You should make sure your aquarium is long and has plenty of space for your Rainbow Shark to swim on the same level.
Whilst they are peaceful with fish that dwell in higher water, they are known for fighting with bottom dwelling fish, including their own kind.
Such behavior can include biting, chasing and head-and-tail butting.
You can attempt to reduce this behavior by ensuring they are placed in a large aquarium, with a low fish to water ratio. You should also ensure they have lots of hiding places, such as caves, tunnels and other hollowed décor.
Finally, whilst they aren’t renowned for jumping, it isn’t unheard of. For this reason you should make sure your lid is well fitted to prevent them jumping out of your aquarium. Jumping generally occurs when they are first placed in the aquarium.
Habitat and Tank Requirements
As mentioned in the overview section, Rainbow Sharks are tropical freshwater fish that originate from Thailand.
They are active swimmers so adults should not be kept in aquariums smaller than 50 gallons. The aquarium should also have plenty of horizontal space. If the aquarium is too short in length it will encourage them to become more territorial and aggressive.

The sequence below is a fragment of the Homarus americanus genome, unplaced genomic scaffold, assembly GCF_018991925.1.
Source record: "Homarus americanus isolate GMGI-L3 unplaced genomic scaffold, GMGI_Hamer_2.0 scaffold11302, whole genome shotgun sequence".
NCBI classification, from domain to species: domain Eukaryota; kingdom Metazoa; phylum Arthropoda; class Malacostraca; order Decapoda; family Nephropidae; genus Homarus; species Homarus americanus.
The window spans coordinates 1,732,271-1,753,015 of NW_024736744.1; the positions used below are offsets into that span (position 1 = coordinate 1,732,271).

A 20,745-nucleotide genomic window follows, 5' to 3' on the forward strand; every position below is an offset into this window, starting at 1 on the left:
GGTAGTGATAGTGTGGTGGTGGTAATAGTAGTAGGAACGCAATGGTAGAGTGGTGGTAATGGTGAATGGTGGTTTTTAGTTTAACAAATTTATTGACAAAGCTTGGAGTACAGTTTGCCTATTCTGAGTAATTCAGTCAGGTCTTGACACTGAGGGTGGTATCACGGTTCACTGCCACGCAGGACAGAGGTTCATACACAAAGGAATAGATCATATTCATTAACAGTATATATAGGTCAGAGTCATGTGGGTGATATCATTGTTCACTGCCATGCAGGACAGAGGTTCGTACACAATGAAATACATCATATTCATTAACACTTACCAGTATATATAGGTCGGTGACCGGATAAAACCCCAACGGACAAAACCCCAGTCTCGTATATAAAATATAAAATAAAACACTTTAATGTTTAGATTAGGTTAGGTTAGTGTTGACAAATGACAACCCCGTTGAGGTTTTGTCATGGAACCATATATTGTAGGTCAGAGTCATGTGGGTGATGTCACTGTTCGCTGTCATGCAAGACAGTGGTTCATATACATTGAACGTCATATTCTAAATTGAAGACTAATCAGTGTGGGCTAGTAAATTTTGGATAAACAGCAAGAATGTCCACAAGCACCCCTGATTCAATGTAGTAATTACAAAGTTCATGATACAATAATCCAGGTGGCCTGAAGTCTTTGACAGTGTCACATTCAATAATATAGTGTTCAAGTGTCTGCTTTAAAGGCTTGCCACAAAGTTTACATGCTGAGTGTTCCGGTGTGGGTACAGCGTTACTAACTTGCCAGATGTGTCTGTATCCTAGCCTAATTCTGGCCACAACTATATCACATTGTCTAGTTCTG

If you plan on keeping multiple Rainbow Sharks then you should use at least a six foot long, 125 gallon tank (however we don’t recommend keeping more than one Rainbow Shark per aquarium; more on this later).
Due to the Rainbow Shark’s territorial nature, you should ensure your aquarium has lots of hiding places for them. Think caves, treated driftwood and rocks.
Dense vegetation and plants also work. Plants can be used to keep them distracted so it will reduce conflict and also help prevent algae.
As for substrate, they are best suited to sand, as this is what is found in their native Thai rivers. Be careful if you intend to use gravel because the sharp edges can cut them. If you do decide to use gravel make sure it’s very fine.
Finally, you should make sure your aquarium lid is fitted well, they are can jump!
You should keep it within the follow parameters: 75°F to 81°F, pH level 6.5-7.5 and a water hardness of 5 to 11 DH.
With Rainbow Sharks you need to keep the pH level stable. Sudden changes in the pH level can cause them to become more aggressive than usual.
Lighting should be kept at a medium level, and the water movement should be moderate.
Is the Rainbow Shark Right For Your Aquarium? (Summary)
The Rainbow Shark would make a great addition to your community providing they aren’t kept with the same, or similar looking fish.
Whilst they are known for being territorial, providing you give them a suitable aquarium environment and match them with the appropriate tank mate(s), you shouldn’t have too many problems with them.
They are a beautiful fish and an active swimmer, so will provide you with enjoyment when watching them in an aquarium.
They are good eaters and will eat a variety of food forms including pellets, flakes and frozen meat.
If you are planning to keep Rainbow Sharks, you should also make sure that you’ve got some fishkeeping experience already, as these fish generally aren’t for beginners.